Ford Motor Company sprang a surprise on the media world on Monday by announcing it had signed a memorandum of understanding with Toyota to jointly develop a rear-wheel drive hybrid system for SUVs and trucks.
Ford is the undisputed king of the pickup in the U.S. Its F-series pickup has been the best-selling vehicle in the U.S. for 25 years.
Toyota is the undisputed king of the hybrid - the Prius is the best-selling hybrid in the U.S.
The two companies will also collaborate on wi-fi and Bluetooth technology, which enables many of the new communication products available in vehicles.
Derrick Kuzak is Ford's head of Global Product Development. He made the announcement alongside Takeshi Uchiyamada, Toyota's executive vice president for research and development.
"Clearly Ford and Toyota will remain competitors," said Kuzak, "but at the same time by working together, and sharing our product development expertise, cost and leveraging our scale, we’ll be able to offer our customers even more affordable technology sooner."
The two declined to name any particular vehicles for the hybrid truck powertrain. Details of the agreement remain to be worked out.
Ford probably has more to gain than lose from the collaboration, notes Michael Omotoso of J.D. Power and Associates.
"I don’t think they’re worried that if they share hybrid technology with the Toyota that the Tundra will all of a sudden overtake the F-series," says Omotoso. "I don’t think they need to worry about that."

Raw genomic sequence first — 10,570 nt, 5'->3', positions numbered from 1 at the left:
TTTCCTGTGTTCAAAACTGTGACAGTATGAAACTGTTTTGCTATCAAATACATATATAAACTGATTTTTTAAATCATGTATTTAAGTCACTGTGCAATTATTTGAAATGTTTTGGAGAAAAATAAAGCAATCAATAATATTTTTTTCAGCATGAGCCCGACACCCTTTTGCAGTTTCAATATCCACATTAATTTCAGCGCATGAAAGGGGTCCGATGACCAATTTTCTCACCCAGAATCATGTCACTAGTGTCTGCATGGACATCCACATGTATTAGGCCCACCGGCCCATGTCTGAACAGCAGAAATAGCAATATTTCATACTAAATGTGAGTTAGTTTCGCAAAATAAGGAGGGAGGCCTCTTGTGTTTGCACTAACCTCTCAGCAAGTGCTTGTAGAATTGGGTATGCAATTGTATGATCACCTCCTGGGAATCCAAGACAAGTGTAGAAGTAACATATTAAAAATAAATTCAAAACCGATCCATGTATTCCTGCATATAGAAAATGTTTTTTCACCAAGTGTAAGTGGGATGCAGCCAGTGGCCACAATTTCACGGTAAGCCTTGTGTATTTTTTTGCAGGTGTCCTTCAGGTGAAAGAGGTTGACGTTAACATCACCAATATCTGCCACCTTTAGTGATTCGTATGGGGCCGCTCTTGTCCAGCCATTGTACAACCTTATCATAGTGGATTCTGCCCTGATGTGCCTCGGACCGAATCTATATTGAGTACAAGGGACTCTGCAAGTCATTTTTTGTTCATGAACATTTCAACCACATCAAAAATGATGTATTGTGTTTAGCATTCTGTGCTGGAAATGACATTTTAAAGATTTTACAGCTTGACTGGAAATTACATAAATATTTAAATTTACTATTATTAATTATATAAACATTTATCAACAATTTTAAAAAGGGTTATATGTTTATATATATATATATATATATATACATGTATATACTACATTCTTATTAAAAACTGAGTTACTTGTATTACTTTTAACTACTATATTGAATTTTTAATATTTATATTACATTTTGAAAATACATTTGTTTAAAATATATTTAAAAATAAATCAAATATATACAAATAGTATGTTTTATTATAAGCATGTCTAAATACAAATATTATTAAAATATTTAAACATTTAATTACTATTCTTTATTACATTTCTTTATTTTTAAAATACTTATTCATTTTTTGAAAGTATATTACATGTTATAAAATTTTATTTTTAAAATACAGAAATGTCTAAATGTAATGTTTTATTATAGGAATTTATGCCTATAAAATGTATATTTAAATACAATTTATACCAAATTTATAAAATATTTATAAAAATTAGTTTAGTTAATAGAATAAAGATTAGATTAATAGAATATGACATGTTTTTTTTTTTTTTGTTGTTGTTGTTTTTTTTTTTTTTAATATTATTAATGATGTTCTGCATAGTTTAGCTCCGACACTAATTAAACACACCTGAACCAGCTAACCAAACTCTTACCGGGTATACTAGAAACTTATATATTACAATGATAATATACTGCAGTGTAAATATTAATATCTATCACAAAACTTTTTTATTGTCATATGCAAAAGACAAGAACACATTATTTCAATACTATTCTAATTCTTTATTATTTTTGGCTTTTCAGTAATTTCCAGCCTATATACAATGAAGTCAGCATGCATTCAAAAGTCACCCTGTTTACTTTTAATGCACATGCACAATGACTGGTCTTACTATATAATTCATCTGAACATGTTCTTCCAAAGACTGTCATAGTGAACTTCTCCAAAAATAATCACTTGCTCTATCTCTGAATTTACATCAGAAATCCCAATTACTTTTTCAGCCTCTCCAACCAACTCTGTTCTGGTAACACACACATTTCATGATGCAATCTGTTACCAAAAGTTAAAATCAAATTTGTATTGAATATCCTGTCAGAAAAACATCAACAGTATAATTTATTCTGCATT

Trucks and SUVs face the challenge of meeting new federal fuel efficiency requirements in the U.S., but "trucks and SUVS are indispensable to the American lifestyle," noted Toyota's Takeshi Uchiyamada.
Another good reason for the two companies to collaborate on a hybrid truck? Staying competitive with GM, which already has hybrid SUVS and trucks, including the Yukon, Tahoe, and Escalade, and the Sierra and Chevy Silverado pickups.
Omotoso notes those hybrid GM trucks and SUVS are not big sellers, mainly because they're much more expensive than the non-hybrid versions -- and they're far more expensive.
Ford's Kuzak says the company hopes to develop a hybrid truck that doesn't sacrifice affordability, towing capacity or payload capacity.
The cost-saving aspect of the collaboration is also a key element for both Toyota and Ford. Toyota has lost billions related to last year's damaging gas pedal-related recalls, and this spring's devasting earthquakes and tsunami in Japan.
Ford Motor Company continues to work to reduce its sizeable debt load. Ford owes about $13 billion, compared to General Motors' $5 billion.
The collaboration between the two companies began after a chance meeting between Ford CEO Alan Mulally and Toyota CEO Akio Toyoda at an airport.